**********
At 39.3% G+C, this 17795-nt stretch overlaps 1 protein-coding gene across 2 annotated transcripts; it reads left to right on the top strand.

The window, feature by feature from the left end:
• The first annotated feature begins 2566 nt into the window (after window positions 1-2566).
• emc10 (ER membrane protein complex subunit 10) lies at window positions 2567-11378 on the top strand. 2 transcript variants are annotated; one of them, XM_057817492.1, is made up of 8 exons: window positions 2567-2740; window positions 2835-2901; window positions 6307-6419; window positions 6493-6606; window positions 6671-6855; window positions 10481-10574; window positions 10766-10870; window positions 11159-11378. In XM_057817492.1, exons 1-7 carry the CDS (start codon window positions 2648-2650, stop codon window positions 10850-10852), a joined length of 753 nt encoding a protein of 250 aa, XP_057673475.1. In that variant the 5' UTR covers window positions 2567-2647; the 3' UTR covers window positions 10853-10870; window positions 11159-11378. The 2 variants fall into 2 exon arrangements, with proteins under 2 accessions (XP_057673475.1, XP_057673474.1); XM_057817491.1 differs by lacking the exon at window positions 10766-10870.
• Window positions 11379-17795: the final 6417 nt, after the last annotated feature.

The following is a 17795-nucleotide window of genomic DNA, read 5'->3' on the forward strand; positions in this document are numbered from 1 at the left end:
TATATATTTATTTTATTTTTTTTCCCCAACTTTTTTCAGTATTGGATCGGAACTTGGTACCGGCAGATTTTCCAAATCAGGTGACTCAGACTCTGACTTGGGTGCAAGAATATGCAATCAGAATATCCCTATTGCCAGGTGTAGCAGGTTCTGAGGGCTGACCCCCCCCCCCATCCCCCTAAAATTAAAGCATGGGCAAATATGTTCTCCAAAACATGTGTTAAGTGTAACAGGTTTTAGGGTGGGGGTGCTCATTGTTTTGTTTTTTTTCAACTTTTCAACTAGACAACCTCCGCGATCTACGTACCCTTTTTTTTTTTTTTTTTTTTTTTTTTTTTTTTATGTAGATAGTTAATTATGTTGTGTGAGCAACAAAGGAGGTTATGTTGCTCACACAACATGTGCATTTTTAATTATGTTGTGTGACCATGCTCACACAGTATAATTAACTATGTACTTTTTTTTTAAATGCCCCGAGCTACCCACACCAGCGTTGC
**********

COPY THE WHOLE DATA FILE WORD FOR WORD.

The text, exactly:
At 39.3% G+C, this 17795-nt stretch overlaps 1 protein-coding gene across 2 annotated transcripts; it reads left to right on the top strand.

The window, feature by feature from the left end:
• The first annotated feature begins 2566 nt into the window (after window positions 1-2566).
• emc10 (ER membrane protein complex subunit 10) lies at window positions 2567-11378 on the top strand. 2 transcript variants are annotated; one of them, XM_057817492.1, is made up of 8 exons: window positions 2567-2740; window positions 2835-2901; window positions 6307-6419; window positions 6493-6606; window positions 6671-6855; window positions 10481-10574; window positions 10766-10870; window positions 11159-11378. In XM_057817492.1, exons 1-7 carry the CDS (start codon window positions 2648-2650, stop codon window positions 10850-10852), a joined length of 753 nt encoding a protein of 250 aa, XP_057673475.1. In that variant the 5' UTR covers window positions 2567-2647; the 3' UTR covers window positions 10853-10870; window positions 11159-11378. The 2 variants fall into 2 exon arrangements, with proteins under 2 accessions (XP_057673475.1, XP_057673474.1); XM_057817491.1 differs by lacking the exon at window positions 10766-10870.
• Window positions 11379-17795: the final 6417 nt, after the last annotated feature.

The following is a 17795-nucleotide window of genomic DNA, read 5'->3' on the forward strand; positions in this document are numbered from 1 at the left end:
TATATATTTATTTTATTTTTTTTCCCCAACTTTTTTCAGTATTGGATCGGAACTTGGTACCGGCAGATTTTCCAAATCAGGTGACTCAGACTCTGACTTGGGTGCAAGAATATGCAATCAGAATATCCCTATTGCCAGGTGTAGCAGGTTCTGAGGGCTGACCCCCCCCCCCATCCCCCTAAAATTAAAGCATGGGCAAATATGTTCTCCAAAACATGTGTTAAGTGTAACAGGTTTTAGGGTGGGGGTGCTCATTGTTTTGTTTTTTTTCAACTTTTCAACTAGACAACCTCCGCGATCTACGTACCCTTTTTTTTTTTTTTTTTTTTTTTTTTTTTTTTATGTAGATAGTTAATTATGTTGTGTGAGCAACAAAGGAGGTTATGTTGCTCACACAACATGTGCATTTTTAATTATGTTGTGTGACCATGCTCACACAGTATAATTAACTATGTACTTTTTTTTTAAATGCCCCGAGCTACCCACACCAGCGTTGC